Underscore your films with subtitles
There are many great reasons to add subtitles to your movies. For one thing, captions will make your videos more accessible to hearing-impaired users. But accessibility aside, subtitles also can improve engagement and comprehension for all users. Plus, they’re a big help to users who are learning a new language, and to anyone who might be watching your video in a quiet location like an office, or in a noisy environment like a trade show or restaurant.
Whatever the reason, Plotagon makes it easy to add subtitles to your movie. Click the Render Video button, choose your video resolution, and then select “Save video file” to see the three options.
Option #1: Export without subtitles
Do this if you plan to add captions later. This makes sense if you are going to edit your Plotagon video in another application (iMovie, WeVideo, AfterEffects etc.) and want to add subtitles that match throughout the film. It’s also a good choice if you want to translate your subtitles into another language, rather than recording the dialogue in that language.
Pros: You get a beautiful-looking film with no captions. You can always add subtitles later in an editing program, or type them into a video-sharing site like YouTube so users can choose whether or not they want to see captions.
Cons: It’s an extra step to add subtitles later, rather than letting Plotagon do the work for you now.
Option #2: Export with embedded subtitles
Plotagon will turn your script into subtitles and burn them right into the MP4 file. Wherever and however you want to share the file, it will always have these visible captions for all to see.
Pros: It’s easy. Plotagon does all the work for you. Also, if you have recorded your voice, then you can even add a foreign-language translation as well by writing the script in another language.
Cons: If you are using Plotagon’s voice hacking techniques to adjust digital voices, then these changes will appear in the subtitles.
Option #3: Export with subtitles in an external file
This gives you an MP4 movie with no subtitles as well as a separate SRT file. There are some great advantages to using SRT files for your subtitles. For one thing, you can edit them using a basic text editor or word processing program.
Maybe you have tried some of Plotagon’s voice hacking techniques to get the timing just right with your digital voices? Just because you put extra commas or periods in to create pauses (or removed them to speed up the speech) doesn’t mean you want these changes to appear in the subtitles. Simply open the SRT file, polish the text, and then save it.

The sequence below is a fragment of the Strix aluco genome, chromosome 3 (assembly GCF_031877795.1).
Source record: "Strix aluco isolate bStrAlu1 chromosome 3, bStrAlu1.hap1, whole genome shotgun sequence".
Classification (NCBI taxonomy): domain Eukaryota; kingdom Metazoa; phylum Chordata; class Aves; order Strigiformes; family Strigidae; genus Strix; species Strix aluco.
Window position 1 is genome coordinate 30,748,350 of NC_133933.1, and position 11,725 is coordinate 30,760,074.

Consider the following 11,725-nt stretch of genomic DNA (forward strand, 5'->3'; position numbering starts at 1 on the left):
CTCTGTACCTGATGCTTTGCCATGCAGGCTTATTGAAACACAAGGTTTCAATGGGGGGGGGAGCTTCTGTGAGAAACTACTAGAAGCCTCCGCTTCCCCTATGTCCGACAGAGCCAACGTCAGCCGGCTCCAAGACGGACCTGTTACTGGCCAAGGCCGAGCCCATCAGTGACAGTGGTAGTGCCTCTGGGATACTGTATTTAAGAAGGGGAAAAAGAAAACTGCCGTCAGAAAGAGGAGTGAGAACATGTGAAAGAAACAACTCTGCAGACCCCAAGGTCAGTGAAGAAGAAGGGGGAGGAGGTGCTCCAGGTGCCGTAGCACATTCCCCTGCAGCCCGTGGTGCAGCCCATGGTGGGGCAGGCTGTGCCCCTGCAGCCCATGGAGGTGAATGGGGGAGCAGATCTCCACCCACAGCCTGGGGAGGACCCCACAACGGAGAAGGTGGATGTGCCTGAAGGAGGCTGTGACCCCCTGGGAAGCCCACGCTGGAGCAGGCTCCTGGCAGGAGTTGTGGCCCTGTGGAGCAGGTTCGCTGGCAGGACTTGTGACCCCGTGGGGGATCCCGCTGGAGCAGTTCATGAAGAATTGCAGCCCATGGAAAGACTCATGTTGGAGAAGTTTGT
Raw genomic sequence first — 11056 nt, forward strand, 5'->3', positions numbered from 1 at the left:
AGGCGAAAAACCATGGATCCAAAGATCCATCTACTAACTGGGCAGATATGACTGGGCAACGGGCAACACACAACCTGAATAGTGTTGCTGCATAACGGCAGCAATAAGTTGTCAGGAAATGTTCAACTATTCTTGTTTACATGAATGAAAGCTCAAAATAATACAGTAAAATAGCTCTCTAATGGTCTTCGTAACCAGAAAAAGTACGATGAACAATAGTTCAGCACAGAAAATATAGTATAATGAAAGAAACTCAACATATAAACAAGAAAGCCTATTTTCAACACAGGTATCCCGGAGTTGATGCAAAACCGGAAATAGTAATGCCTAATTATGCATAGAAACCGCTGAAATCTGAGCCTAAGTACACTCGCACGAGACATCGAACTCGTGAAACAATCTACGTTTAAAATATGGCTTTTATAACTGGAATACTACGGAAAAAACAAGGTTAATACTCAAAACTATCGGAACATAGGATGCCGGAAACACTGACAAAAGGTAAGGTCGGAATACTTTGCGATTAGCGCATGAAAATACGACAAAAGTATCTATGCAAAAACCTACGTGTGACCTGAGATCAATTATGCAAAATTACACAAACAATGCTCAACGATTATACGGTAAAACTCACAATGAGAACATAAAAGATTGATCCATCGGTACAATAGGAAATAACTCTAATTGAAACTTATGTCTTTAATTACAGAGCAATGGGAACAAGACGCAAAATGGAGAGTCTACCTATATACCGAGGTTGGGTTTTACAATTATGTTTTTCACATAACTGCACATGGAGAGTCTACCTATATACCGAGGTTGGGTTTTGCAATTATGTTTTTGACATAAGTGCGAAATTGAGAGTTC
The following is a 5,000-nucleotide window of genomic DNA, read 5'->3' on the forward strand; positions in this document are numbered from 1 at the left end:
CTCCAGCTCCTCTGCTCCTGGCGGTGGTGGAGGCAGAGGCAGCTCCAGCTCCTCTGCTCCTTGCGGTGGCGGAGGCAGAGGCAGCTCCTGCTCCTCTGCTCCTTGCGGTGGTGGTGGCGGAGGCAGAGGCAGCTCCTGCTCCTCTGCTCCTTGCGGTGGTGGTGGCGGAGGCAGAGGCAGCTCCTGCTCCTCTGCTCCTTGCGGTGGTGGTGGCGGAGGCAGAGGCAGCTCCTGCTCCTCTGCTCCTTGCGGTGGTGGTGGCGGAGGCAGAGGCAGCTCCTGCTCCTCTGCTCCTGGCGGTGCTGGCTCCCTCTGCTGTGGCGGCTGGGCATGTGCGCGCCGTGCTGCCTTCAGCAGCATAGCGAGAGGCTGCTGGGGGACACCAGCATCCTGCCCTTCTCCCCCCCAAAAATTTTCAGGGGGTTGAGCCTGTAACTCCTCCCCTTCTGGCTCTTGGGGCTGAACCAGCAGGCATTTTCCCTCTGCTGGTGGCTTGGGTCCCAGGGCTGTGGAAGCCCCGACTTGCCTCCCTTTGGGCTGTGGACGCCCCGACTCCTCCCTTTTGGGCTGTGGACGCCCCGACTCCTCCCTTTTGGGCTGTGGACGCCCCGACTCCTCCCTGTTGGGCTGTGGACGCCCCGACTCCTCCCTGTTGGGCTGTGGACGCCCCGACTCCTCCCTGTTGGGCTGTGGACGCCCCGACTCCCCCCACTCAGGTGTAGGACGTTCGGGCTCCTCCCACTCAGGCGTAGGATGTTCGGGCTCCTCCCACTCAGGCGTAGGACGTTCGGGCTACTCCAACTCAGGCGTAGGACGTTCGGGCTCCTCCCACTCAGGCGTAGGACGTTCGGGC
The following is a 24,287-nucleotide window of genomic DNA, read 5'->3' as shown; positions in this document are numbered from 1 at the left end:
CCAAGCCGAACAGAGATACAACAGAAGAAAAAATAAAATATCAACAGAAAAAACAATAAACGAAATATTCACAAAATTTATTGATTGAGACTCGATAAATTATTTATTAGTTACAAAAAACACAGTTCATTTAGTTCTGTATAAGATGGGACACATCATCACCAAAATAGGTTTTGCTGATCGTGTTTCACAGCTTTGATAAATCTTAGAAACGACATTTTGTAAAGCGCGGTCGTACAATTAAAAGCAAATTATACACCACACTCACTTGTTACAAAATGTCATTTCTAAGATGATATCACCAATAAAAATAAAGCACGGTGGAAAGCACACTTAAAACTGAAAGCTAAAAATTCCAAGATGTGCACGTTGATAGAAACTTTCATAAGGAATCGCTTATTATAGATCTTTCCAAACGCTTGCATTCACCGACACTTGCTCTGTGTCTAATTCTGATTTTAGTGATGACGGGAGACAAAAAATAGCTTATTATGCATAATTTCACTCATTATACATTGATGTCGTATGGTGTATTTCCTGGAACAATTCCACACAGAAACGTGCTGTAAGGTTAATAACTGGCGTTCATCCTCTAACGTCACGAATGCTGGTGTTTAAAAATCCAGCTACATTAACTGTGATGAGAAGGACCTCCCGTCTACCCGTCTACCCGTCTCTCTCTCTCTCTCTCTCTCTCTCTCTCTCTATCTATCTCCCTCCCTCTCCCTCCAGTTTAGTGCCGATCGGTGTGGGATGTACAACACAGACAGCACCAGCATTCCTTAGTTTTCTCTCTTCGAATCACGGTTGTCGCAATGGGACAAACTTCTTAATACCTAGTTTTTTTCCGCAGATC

You can also use the SRT file to add subtitles in another language. Simply replace the original text with translated text in the target language, and watch as the new text appears, timed perfectly to match the characters’ dialogue.
Pros: Perfect captions that viewers can turn on or off. Also, they offer an easy way to translate your text into another language. They are also easy to edit using any basic Windows or Mac text editor.
Cons: There is an extra step to upload the SRT file to the hosting platform, and you must use a video-sharing or hosting platform (like YouTube or Vimeo) that supports SRT captions.
What is an SRT file?
SRT stands for “Subrip Subtitle”. It’s a text file that has text and time stamps that indicate the start and stop times for captions. That’s how the video player knows to show a caption for a certain length of time to accompany an audio or video file.
What about YouTube’s auto-generated subtitles?
These are good, but not perfect. YouTube will transcribe the voice, but it typically will make mistakes in the process that can be confusing to viewers and also are inaccessible to search engines. As long as Plotagon gives you the option to export an SRT file, you should use it to offer error-free captions.